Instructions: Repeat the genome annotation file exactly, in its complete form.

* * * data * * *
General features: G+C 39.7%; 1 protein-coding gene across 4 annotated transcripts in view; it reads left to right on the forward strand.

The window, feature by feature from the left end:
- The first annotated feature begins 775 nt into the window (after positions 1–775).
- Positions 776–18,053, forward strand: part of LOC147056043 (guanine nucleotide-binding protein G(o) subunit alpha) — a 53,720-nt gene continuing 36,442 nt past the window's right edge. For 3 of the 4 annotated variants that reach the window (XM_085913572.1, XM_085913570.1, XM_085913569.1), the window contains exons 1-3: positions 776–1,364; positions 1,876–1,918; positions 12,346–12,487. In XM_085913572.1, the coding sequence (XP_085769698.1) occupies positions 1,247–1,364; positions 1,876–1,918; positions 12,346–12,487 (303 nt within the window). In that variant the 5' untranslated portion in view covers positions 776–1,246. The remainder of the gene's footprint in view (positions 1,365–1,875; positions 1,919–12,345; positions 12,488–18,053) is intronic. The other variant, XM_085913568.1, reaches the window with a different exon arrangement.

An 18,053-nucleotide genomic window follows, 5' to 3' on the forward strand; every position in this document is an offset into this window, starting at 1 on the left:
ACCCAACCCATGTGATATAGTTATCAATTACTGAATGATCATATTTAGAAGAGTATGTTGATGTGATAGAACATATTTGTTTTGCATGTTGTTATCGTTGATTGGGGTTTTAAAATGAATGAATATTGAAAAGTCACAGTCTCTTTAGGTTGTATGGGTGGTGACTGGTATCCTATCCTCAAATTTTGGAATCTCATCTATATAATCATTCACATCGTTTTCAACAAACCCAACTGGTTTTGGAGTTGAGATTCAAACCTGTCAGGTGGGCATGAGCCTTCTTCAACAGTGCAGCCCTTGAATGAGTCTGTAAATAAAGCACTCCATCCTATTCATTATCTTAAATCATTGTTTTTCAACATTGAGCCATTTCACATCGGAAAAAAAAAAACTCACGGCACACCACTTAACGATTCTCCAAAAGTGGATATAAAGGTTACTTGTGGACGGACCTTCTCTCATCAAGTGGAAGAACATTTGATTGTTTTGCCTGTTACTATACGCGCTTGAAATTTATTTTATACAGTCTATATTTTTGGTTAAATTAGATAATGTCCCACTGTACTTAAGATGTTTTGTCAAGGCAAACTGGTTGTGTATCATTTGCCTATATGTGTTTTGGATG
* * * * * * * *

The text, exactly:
General features: G+C 39.7%; 1 protein-coding gene across 4 annotated transcripts in view; it reads left to right on the forward strand.

The window, feature by feature from the left end:
- The first annotated feature begins 775 nt into the window (after positions 1–775).
- Positions 776–18,053, forward strand: part of LOC147056043 (guanine nucleotide-binding protein G(o) subunit alpha) — a 53,720-nt gene continuing 36,442 nt past the window's right edge. For 3 of the 4 annotated variants that reach the window (XM_085913572.1, XM_085913570.1, XM_085913569.1), the window contains exons 1-3: positions 776–1,364; positions 1,876–1,918; positions 12,346–12,487. In XM_085913572.1, the coding sequence (XP_085769698.1) occupies positions 1,247–1,364; positions 1,876–1,918; positions 12,346–12,487 (303 nt within the window). In that variant the 5' untranslated portion in view covers positions 776–1,246. The remainder of the gene's footprint in view (positions 1,365–1,875; positions 1,919–12,345; positions 12,488–18,053) is intronic. The other variant, XM_085913568.1, reaches the window with a different exon arrangement.

An 18,053-nucleotide genomic window follows, 5' to 3' on the forward strand; every position in this document is an offset into this window, starting at 1 on the left:
ACCCAACCCATGTGATATAGTTATCAATTACTGAATGATCATATTTAGAAGAGTATGTTGATGTGATAGAACATATTTGTTTTGCATGTTGTTATCGTTGATTGGGGTTTTAAAATGAATGAATATTGAAAAGTCACAGTCTCTTTAGGTTGTATGGGTGGTGACTGGTATCCTATCCTCAAATTTTGGAATCTCATCTATATAATCATTCACATCGTTTTCAACAAACCCAACTGGTTTTGGAGTTGAGATTCAAACCTGTCAGGTGGGCATGAGCCTTCTTCAACAGTGCAGCCCTTGAATGAGTCTGTAAATAAAGCACTCCATCCTATTCATTATCTTAAATCATTGTTTTTCAACATTGAGCCATTTCACATCGGAAAAAAAAAAACTCACGGCACACCACTTAACGATTCTCCAAAAGTGGATATAAAGGTTACTTGTGGACGGACCTTCTCTCATCAAGTGGAAGAACATTTGATTGTTTTGCCTGTTACTATACGCGCTTGAAATTTATTTTATACAGTCTATATTTTTGGTTAAATTAGATAATGTCCCACTGTACTTAAGATGTTTTGTCAAGGCAAACTGGTTGTGTATCATTTGCCTATATGTGTTTTGGATG